Friday, October 10, 2014


I’ve been here for 5 weeks now, and feeling more at home than ever. Every time I step out of my building, whether I’m going to class, to the neighborhood bathhouse, or to the subway station, I feel a sense of joy and gratitude for being here.

I also feel a sense of belonging, which strikes me as odd because Korea has not been my home for 45 years, my Korean is still quite rough, and I’m deprived of communication privileges I take for granted in the States. In addition, Seoul is stressful and crowded, and I’m suffering from nature deficit disorder, because of the endless concrete. My body is in trauma mode and a high state of inflammation from the strain of adjustment. And visibly, I am quite different from the fashion-conscious residents in their trendy clothes and dyed, permed hair. Heteropatriarchy shapes society, which, on the whole, is very homogeneous compared to the diversity of the States.

Culturally I feel out of step, resisting the pressure to act and look in keeping with women of my age. Korea ranks 111 out of 136 nations in gender equity. This shows up as pressure on young women to be beautiful, thin, and sexy; strong emphasis on marriage; rampant objectification (including internalized objectification) of women; disparities in jobs and salaries, and much more.

Korean social life is largely defined by age, possibly more than class. People are confused because my lifestyle doesn’t fit my age. In the States, I could easily interact and be close friends with folks from their 20s to 60s and beyond. Here, same age-peers are important, and young folks don’t feel comfortable with older folks around, because of institutionalized Confucianist hierarchy. While I feel respected as an older woman, I also feel somewhat limited. I’m eager to go out dancing, yet many clubs outright reject people beyond their 20s. What’s a Badass Yoga Nun to do?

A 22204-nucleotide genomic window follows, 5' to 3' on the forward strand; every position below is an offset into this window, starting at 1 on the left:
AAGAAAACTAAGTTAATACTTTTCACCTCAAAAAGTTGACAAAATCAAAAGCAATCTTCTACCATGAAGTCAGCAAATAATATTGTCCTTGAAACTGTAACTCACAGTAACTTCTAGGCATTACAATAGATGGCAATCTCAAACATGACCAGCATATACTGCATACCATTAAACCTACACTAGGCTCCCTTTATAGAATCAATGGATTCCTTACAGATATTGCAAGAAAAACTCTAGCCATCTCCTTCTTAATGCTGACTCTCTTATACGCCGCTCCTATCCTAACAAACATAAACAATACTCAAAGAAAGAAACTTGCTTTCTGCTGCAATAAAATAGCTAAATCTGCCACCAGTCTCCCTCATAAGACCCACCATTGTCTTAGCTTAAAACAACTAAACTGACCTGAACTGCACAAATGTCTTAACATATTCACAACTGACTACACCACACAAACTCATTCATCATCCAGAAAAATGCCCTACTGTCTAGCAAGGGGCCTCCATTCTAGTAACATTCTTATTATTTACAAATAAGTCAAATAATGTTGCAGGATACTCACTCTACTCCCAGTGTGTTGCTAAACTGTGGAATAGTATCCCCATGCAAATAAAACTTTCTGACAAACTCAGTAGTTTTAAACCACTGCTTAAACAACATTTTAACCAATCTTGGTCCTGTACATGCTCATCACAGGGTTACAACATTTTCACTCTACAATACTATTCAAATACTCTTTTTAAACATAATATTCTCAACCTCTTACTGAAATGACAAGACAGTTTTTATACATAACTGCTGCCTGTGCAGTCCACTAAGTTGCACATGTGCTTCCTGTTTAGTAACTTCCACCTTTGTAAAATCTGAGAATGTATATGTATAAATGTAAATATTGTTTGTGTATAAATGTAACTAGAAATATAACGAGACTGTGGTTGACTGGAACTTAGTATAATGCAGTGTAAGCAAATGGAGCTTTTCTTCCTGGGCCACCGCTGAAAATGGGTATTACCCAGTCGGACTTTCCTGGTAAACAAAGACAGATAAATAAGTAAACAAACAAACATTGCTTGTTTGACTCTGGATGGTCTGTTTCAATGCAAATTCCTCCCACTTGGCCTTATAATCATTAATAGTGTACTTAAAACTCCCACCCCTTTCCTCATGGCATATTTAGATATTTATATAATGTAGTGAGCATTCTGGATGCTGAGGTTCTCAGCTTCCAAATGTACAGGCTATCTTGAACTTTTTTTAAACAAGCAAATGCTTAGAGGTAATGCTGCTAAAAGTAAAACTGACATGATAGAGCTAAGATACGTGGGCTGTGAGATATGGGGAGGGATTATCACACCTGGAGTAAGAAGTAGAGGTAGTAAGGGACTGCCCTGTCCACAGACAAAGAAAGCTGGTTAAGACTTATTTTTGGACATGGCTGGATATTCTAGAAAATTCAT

Perhaps the hardest aspect of life in Korea is the off-the-charts consumerism, even beyond what we see in the States. People shop their asses off and you can’t go anywhere, even on a nature hike, without braving a phalanx of stores and vendors. Seoul is wall-to-wall shopping for miles on end and for several stories up. Like Americans, Koreans go into serious debt to keep up with the latest phones, clothes, and what-not.

I could go on and on about the ways I feel out of place, but really this essay is about my love affair with Korea. If there is so much about 21st century Seoul that troubles me, why do I feel so comfortable here?

It’s a deep in the bones (and genes) thing, I guess. It’s the land of my ancestors, where I was conceived and born. I think of my mother encased in my grandmother’s womb, and her fetal self as my ovum-self formed in her tiny ovaries. I picture my grandmother in 1936, my mother’s birth year, and what she might have been experiencing during the pregnancy, and how that penetrated into the formation of my mother’s ova. I wonder what of my grandmother I carry now, as I walk through the city where she lived, up and down the hills of Seoul.

As I reflect on why I love it here so much, I realize how much lighter my allostatic load  is here than in the States. In Detroit, living in a majority Black community, I may be able to avoid a portion of the daily ravages of global white supremacy, but I am still routinely “othered,” regarded as exotic and alien, and not quite belonging.

As odd as I am here, I am not the other here in Korea. On the contrary, the lady in the bathhouse calls me “unni,” and the young men in my Korean class call me “noona,” both terms for big sister. Folks even ask me for directions on occasion, which always surprises me since I feel so confused so much of the time. Even though I often feel like a stranger, I’m not treated as such. I blend in—what a concept!

Only now do I realize how stressful it felt to be othered in the USA nearly my whole life. Only now do I feel in my bones what it must’ve been like for my parents, who died early from auto-immune dysfunctions—largely aggravated by stress.

This week, as part of my reindigenizing project, I started seeing a traditional Korean doctor for acupuncture several times a week now. Even though my doc is only a little older than my children, I feel I am reconnecting with my father’s father, a traditional Korean doctor, whereas his son took the Western route as a physician and physiologist.

In a subway station on the way to an acupuncture treatement, I came across this poem:


같은 각도의 입꼬리가 올라가고
같은 염분 기의 눈물을 흘리고
같은 색깔의 방귀를 뀌는




the corners of our lips lift at the same angle
we shed the same salty tears
we fart the same color

we are 

~Hwang Seong-Ah

Is this the first time in my life that I feel a sense of home, and a kinship that transcends difference? Perhaps. Meanwhile, I am enjoying the lighter load on my shoulders, and re-learning how to breathe.

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